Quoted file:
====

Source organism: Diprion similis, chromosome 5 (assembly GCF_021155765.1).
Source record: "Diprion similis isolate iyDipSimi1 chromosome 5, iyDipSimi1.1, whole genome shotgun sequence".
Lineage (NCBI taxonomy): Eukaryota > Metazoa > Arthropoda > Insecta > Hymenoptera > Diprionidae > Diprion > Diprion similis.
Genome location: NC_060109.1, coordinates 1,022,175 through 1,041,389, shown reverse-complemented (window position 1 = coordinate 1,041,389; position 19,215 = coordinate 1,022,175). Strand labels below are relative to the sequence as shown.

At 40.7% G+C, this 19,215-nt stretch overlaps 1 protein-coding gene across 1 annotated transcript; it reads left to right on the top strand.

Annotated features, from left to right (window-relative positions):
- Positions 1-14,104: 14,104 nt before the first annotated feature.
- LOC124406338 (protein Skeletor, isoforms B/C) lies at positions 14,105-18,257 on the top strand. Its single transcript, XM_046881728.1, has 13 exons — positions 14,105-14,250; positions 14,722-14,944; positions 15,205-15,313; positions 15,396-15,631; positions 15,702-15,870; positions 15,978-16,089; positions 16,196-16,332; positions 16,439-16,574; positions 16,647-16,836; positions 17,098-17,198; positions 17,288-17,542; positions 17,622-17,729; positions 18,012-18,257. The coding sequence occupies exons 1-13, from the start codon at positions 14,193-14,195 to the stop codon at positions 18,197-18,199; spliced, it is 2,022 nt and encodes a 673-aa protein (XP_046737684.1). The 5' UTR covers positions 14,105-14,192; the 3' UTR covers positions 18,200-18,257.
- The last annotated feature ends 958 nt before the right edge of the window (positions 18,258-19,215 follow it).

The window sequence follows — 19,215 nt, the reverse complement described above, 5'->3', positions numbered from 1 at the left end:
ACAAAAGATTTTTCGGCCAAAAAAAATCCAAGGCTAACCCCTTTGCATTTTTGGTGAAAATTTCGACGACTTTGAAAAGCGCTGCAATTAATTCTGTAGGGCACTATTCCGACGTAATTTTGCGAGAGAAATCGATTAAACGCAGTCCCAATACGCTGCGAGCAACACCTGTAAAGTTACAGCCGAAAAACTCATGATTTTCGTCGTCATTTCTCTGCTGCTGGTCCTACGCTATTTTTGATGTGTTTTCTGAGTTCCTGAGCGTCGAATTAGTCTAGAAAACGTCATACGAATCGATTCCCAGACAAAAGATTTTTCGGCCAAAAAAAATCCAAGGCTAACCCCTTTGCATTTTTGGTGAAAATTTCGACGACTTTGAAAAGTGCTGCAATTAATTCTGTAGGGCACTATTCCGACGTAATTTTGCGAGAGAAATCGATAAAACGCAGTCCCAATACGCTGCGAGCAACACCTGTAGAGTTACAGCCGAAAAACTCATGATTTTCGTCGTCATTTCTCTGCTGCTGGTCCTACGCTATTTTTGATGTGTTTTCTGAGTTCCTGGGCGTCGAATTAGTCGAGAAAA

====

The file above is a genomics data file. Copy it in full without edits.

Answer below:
Source organism: Diprion similis, chromosome 5 (assembly GCF_021155765.1).
Source record: "Diprion similis isolate iyDipSimi1 chromosome 5, iyDipSimi1.1, whole genome shotgun sequence".
Lineage (NCBI taxonomy): Eukaryota > Metazoa > Arthropoda > Insecta > Hymenoptera > Diprionidae > Diprion > Diprion similis.
Genome location: NC_060109.1, coordinates 1,022,175 through 1,041,389, shown reverse-complemented (window position 1 = coordinate 1,041,389; position 19,215 = coordinate 1,022,175). Strand labels below are relative to the sequence as shown.

At 40.7% G+C, this 19,215-nt stretch overlaps 1 protein-coding gene across 1 annotated transcript; it reads left to right on the top strand.

Annotated features, from left to right (window-relative positions):
- Positions 1-14,104: 14,104 nt before the first annotated feature.
- LOC124406338 (protein Skeletor, isoforms B/C) lies at positions 14,105-18,257 on the top strand. Its single transcript, XM_046881728.1, has 13 exons — positions 14,105-14,250; positions 14,722-14,944; positions 15,205-15,313; positions 15,396-15,631; positions 15,702-15,870; positions 15,978-16,089; positions 16,196-16,332; positions 16,439-16,574; positions 16,647-16,836; positions 17,098-17,198; positions 17,288-17,542; positions 17,622-17,729; positions 18,012-18,257. The coding sequence occupies exons 1-13, from the start codon at positions 14,193-14,195 to the stop codon at positions 18,197-18,199; spliced, it is 2,022 nt and encodes a 673-aa protein (XP_046737684.1). The 5' UTR covers positions 14,105-14,192; the 3' UTR covers positions 18,200-18,257.
- The last annotated feature ends 958 nt before the right edge of the window (positions 18,258-19,215 follow it).

The window sequence follows — 19,215 nt, the reverse complement described above, 5'->3', positions numbered from 1 at the left end:
ACAAAAGATTTTTCGGCCAAAAAAAATCCAAGGCTAACCCCTTTGCATTTTTGGTGAAAATTTCGACGACTTTGAAAAGCGCTGCAATTAATTCTGTAGGGCACTATTCCGACGTAATTTTGCGAGAGAAATCGATTAAACGCAGTCCCAATACGCTGCGAGCAACACCTGTAAAGTTACAGCCGAAAAACTCATGATTTTCGTCGTCATTTCTCTGCTGCTGGTCCTACGCTATTTTTGATGTGTTTTCTGAGTTCCTGAGCGTCGAATTAGTCTAGAAAACGTCATACGAATCGATTCCCAGACAAAAGATTTTTCGGCCAAAAAAAATCCAAGGCTAACCCCTTTGCATTTTTGGTGAAAATTTCGACGACTTTGAAAAGTGCTGCAATTAATTCTGTAGGGCACTATTCCGACGTAATTTTGCGAGAGAAATCGATAAAACGCAGTCCCAATACGCTGCGAGCAACACCTGTAGAGTTACAGCCGAAAAACTCATGATTTTCGTCGTCATTTCTCTGCTGCTGGTCCTACGCTATTTTTGATGTGTTTTCTGAGTTCCTGGGCGTCGAATTAGTCGAGAAAA